Evelyn Page studied at the Canterbury College of Art from 1915 to 1922 under the tutelage of Cecil Kelly and Archibald Nicoll. In 1926, records show that Page was exhibiting at the Auckland Society of Arts.
Page painted a range of subjects over her seven decades of working from nudes to portraits of friends, still life's or landscape, continuously exploring fresh ways to manipulate colour. She had an obvious delight in the rich, sensuousness of organic forms rendered with animated brushwork. Her 'nude' subject matter offended public sensibility as painting of the nude was rare in New Zealand at the time.
In 1936 Page travelled to Europe where she was very impressed by the French Post Impressionists and the portraits of the Tate Gallery, and she subsequently painted many portraits of often well-known literary personalities. After her marriage to pianist Freddy Page in 1938, the artist went to live at Governor's Bay in Canterbury, and after a further trip to Europe in 1950, settled in Wellington where she commenced a series of cityscapes; subject matter not often depicted by artists of the era.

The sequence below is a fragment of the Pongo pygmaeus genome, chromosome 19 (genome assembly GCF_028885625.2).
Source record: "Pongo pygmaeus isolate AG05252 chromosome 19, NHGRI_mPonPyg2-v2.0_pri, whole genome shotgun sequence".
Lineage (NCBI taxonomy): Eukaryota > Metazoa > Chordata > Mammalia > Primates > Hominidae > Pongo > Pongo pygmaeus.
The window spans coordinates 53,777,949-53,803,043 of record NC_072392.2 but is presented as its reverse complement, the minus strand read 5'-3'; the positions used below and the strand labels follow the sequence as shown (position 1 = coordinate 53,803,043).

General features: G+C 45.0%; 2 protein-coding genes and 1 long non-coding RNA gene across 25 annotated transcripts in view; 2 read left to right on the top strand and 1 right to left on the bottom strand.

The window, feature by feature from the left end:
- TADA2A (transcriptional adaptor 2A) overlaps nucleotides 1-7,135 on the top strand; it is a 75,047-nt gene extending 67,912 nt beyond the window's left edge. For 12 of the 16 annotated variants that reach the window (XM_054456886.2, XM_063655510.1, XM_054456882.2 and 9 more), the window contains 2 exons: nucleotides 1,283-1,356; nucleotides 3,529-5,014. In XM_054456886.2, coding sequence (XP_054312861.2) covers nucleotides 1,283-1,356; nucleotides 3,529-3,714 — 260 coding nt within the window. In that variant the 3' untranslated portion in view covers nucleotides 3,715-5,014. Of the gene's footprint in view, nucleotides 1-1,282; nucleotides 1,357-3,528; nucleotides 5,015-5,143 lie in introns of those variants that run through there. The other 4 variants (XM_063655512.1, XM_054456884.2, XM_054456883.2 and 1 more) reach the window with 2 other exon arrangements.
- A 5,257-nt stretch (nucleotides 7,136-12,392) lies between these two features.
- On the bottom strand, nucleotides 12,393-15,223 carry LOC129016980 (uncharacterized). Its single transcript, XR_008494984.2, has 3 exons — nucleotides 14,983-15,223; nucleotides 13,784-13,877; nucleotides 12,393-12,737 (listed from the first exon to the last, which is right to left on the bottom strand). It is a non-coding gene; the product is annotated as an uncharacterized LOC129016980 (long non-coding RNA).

As her career developed, Page found affinities in the work of Kokoshka and the French Intimists - Bonnard and Vuillard. In the period 1965-67 she joined the Kokoschka Summer School of Salzburg.
Page's art career shows an artist committed to a vision of freshness and individufality often depicting the human presence. Her work is included in many New Zealand public gallery collections and she is featured in several major publications on New Zealand art, including a book published in conjunction with an exhibition in 1986 at the Robert McDougall Gallery "Evelyn Page - Seven Decades"